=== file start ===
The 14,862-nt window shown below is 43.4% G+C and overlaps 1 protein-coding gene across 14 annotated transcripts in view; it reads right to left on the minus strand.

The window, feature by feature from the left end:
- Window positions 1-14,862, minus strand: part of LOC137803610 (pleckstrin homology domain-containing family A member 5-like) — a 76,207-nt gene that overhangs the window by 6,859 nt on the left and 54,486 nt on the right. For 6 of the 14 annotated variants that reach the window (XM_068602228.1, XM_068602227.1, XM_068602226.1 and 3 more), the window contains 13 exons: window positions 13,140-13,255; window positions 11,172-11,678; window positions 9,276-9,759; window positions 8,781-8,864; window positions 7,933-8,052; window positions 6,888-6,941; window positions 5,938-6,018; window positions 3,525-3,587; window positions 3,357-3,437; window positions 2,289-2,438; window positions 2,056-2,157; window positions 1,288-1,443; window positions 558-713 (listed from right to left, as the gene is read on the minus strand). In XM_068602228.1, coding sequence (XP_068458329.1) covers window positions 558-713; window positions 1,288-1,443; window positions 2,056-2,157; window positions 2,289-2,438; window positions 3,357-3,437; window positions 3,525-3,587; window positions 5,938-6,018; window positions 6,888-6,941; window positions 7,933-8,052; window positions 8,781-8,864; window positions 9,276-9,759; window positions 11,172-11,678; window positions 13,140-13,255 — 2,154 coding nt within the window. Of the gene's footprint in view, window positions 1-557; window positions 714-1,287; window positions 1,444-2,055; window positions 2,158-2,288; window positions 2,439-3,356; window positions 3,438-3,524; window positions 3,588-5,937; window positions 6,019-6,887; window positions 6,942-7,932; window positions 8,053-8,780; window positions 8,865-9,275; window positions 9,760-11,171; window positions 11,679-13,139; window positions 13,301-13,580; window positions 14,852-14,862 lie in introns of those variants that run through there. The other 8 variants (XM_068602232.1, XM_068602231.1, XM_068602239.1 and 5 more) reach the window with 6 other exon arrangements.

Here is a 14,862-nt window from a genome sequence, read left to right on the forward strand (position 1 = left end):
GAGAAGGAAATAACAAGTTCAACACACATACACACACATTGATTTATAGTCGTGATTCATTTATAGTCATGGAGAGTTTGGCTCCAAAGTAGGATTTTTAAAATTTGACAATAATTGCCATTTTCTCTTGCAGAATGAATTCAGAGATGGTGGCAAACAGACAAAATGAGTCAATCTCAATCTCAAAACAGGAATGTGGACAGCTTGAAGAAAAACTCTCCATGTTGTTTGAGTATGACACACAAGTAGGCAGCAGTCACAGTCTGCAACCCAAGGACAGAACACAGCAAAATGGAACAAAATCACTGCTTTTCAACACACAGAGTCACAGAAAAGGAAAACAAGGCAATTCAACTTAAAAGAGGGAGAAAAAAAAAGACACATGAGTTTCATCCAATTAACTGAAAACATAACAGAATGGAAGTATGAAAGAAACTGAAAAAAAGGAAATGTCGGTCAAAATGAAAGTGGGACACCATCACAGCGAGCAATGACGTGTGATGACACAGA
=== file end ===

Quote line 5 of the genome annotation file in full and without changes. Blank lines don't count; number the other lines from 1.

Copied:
GAGAAGGAAATAACAAGTTCAACACACATACACACACATTGATTTATAGTCGTGATTCATTTATAGTCATGGAGAGTTTGGCTCCAAAGTAGGATTTTTAAAATTTGACAATAATTGCCATTTTCTCTTGCAGAATGAATTCAGAGATGGTGGCAAACAGACAAAATGAGTCAATCTCAATCTCAAAACAGGAATGTGGACAGCTTGAAGAAAAACTCTCCATGTTGTTTGAGTATGACACACAAGTAGGCAGCAGTCACAGTCTGCAACCCAAGGACAGAACACAGCAAAATGGAACAAAATCACTGCTTTTCAACACACAGAGTCACAGAAAAGGAAAACAAGGCAATTCAACTTAAAAGAGGGAGAAAAAAAAAGACACATGAGTTTCATCCAATTAACTGAAAACATAACAGAATGGAAGTATGAAAGAAACTGAAAAAAAGGAAATGTCGGTCAAAATGAAAGTGGGACACCATCACAGCGAGCAATGACGTGTGATGACACAGA